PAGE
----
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VERO BEACH - On Sept. 24, consultants Kimley-Horn and Associates presented their analysis of Vero Beach beachside parking. One meeting was held at the Holiday Inn and Suites Vero Beach Oceanside for the general public, another for business stakeholders.

The study looked at parking supply and demand. Kimley-Horn analyzed all public and private on and off street parking; surveyed more than 3,000 spaces, including more than 750 public spaces; analyzed peak parking occupancy and surplus/deficit; noted parking inventory by facility and space type; and conducted parking occupancy counts over a five-day period during peak season in March.

The consultants surveyed parking inventory in the beachside area and found a total of 3,108 spaces, 76% of which are privately owned.

During the period studied, parking peaks occurred around 2 p.m. each weekday, when on street parking was 89% occupied, off street public parking was 100% occupied, and off street private parking was 61% occupied, for a total occupancy of 69%.

The survey found that the beachside area has a surplus of 655 private parking spaces and a deficit of 31 public parking spaces during peak period.

Based on historical population growth in Indian River County from 2000 to 2015 of 1.67% annual growth, the survey predicted five years population growth of 8.35%, and 16.7% in ten years.

That growth would lead to a public parking deficit of 101 spaces in five years and 158 spaces in ten years, while maintaining a private parking surplus of about 498 spaces in five years and 158 spaces in ten years.

The consultant’s principle conclusions are that peak times are during a weekday afternoon; public parking is well utilized with minimal capacity during peak period; and there is potential available capacity in private parking facilities but a projected deficit of public parking.

Existing parking policies were found to have some negative impacts. They noted that free public parking with no time limit in the three public lots, no on-street parking along residential streets, and private parking restricted to the associated businesses had negative impacts.

Among those problems are the opportunity to abuse public parking by employees; no incentive for short term visitors to use off street private parking; and minimal long term (over four hours) public parking options available.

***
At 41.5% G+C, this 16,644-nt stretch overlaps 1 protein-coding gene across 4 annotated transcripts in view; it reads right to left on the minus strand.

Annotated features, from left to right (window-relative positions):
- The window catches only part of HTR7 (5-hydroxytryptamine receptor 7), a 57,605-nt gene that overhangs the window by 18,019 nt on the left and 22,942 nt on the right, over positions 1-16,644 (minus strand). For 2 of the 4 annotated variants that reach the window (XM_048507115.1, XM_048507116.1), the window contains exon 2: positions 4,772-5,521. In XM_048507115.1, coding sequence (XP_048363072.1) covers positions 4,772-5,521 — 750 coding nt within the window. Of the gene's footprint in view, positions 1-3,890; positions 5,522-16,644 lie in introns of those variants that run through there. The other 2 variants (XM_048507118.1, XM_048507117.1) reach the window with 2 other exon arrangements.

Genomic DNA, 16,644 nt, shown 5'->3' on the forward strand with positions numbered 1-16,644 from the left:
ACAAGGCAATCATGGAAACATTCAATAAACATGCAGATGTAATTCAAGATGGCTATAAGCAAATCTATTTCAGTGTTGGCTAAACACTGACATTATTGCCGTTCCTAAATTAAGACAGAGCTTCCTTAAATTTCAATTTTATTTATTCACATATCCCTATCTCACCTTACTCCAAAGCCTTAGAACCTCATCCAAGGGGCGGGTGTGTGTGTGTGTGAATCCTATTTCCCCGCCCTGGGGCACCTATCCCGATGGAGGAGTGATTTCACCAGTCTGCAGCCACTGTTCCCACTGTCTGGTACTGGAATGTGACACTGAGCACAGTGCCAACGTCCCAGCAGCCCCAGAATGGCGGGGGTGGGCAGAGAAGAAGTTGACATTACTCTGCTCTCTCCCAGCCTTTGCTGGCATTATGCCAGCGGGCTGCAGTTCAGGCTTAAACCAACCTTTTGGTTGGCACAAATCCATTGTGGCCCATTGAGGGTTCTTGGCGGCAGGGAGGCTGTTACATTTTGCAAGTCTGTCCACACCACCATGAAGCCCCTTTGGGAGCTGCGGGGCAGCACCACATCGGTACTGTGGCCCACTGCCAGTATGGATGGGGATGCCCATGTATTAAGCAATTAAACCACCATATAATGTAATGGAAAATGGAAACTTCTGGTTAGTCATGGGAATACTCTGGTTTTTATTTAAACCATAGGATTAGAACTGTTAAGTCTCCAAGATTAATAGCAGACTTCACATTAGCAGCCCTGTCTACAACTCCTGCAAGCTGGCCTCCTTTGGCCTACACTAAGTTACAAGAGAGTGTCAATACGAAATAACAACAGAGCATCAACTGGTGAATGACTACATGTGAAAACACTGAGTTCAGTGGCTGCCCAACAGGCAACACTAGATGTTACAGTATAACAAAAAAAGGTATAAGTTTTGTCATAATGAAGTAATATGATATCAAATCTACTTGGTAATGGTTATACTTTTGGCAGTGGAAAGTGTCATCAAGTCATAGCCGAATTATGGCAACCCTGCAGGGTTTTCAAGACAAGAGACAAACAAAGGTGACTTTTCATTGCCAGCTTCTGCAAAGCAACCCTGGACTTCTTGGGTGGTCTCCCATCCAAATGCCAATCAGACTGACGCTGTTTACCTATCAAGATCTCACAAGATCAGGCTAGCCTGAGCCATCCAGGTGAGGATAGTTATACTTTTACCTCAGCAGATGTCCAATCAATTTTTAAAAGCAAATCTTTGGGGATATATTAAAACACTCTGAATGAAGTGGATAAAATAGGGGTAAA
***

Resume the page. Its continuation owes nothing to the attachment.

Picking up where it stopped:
Potential solutions presented were paid parking; shared parking; supply additions; off-site employee parking; and improvements in parking management.

The beachside area has 756 existing paid parking spots. The benefits of paid parking, the consultants say, are that they balance parking demand; incentivize people to use private parking areas; provide funds to effectively manage parking system; prevent long-term parkers from using on street parking; increase turnover of spaces; add convenience through multiple payment options; and incentivize alternative modes of transportation.

That final benefit met the approval of Hugh Aaron, president of Bike Walk Indian River County, a community coalition that promotes bicycle and pedestrian bicycle safety initiatives.

“One option to help with the oceanside parking problem would be to install one or more bike share stations in remote central beach locations such as Riverside Park, and one or more bike share stations along Ocean Dr.,” Mr. Aaron told Hometown News.

“Employees (and visitors) could drive to Riverside Park, keeping a bike helmet in their car, pick up a bike, ride to Ocean Dr. and drop off the bike. When ready to leave the Ocean Dr. area, they would simply reverse the steps. This is not a unique idea, cities all over the world are implementing these programs including other small towns in Florida like Lakeland. This would not completely solve our parking problems, but could be a cost-effective, healthy and fun part of the solution.”

Consultant Kimley-Horn suggested other improvements, such as consistently-themed parking signage for public lots, monthly parking options for employees, and the possibility of valet parking along Ocean Dr. and Cardinal Dr., which it said would increase capacity while enhancing the Vero Beach brand.

While construction of new parking garages was discussed, the consultants noted several big challenges. They said parking garages on available Vero Beach sites are not the best uses of those sites. They said garages would be expensive to construct and maintain, and they would displace parking during construction. If the city did choose to move forward with new parking garages, the consultants estimated that 150 spaces could be gained by Ocean Grill at a construction cost of $4.8 million, and 100 spaces could be gained by Humiston Plaza at a construction cost of $3 million.

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